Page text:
A Sweet Deal on Roth IRA Conversions

The ins and outs of converting 401(k) money to a Roth IRA.

UPDATE: Since this story was published, questions have been raised about the strategy it discusses . . . of moving only after-tax money from a 401(k) to a Roth IRA. Although it is not crystal clear, it appears that the IRS believes a rollover of a 401(k) to a Roth IRA would be treated the same as a rollover from a traditional IRA to a Roth -- that is, that the amount of the rollover that would be tax-free would be based on the ratio of after-tax and pre-tax money in the 401(k).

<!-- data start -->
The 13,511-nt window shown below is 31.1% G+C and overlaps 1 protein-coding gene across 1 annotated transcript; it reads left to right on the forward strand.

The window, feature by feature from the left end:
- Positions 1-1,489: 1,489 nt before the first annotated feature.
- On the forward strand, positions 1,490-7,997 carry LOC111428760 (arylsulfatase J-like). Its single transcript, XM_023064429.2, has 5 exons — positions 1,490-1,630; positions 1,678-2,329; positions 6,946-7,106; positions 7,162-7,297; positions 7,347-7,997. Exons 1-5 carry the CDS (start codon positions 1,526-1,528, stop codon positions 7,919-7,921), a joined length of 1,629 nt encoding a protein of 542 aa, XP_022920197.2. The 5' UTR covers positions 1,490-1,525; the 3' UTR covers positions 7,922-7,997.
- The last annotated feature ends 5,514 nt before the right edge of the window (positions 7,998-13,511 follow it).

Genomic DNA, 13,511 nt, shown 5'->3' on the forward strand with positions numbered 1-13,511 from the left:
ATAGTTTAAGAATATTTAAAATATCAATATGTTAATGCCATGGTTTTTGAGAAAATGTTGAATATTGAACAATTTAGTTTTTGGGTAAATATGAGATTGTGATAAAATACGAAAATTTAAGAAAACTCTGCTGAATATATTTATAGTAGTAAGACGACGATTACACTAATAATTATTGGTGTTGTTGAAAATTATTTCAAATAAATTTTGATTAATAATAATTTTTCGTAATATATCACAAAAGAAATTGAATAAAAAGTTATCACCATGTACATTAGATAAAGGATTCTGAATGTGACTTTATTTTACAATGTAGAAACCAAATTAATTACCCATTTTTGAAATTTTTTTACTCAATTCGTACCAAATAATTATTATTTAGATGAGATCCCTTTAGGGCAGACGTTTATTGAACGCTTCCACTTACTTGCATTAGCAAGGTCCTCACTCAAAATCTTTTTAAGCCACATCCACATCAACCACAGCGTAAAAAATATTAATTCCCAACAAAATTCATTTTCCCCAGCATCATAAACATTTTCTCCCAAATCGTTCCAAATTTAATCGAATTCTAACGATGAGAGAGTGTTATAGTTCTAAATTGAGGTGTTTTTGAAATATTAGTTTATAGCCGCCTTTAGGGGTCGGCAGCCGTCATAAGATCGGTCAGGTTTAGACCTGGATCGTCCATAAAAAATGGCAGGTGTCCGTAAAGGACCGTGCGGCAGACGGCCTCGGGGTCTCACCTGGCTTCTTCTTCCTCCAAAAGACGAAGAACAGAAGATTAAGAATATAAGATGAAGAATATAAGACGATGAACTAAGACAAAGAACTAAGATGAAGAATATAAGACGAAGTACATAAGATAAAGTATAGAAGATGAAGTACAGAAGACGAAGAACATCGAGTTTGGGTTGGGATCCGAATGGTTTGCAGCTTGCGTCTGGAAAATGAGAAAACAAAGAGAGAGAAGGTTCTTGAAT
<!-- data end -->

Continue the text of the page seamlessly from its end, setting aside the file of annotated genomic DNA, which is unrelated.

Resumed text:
Employees who make (or who have made) after-tax contributions to their employer's retirement plan, listen up. You can now take that money and convert it to a Roth IRA tax-free.To qualify for a Roth conversion, your adjusted gross income may not exceed $100,000, whether you are single or married. But don't despair if you make too much now; income limits on conversions disappear in 2010. Income limits on new contributions to Roth IRAs, however, will remain in effect. In 2009, individuals who make up to $120,000 and married couples who make up to $176,000 may contribute up to $5,000 to a Roth IRA, and $6,000 if they are 50 or older.

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Mary Beth Franklin
Former Senior Editor, Kiplinger's Personal Finance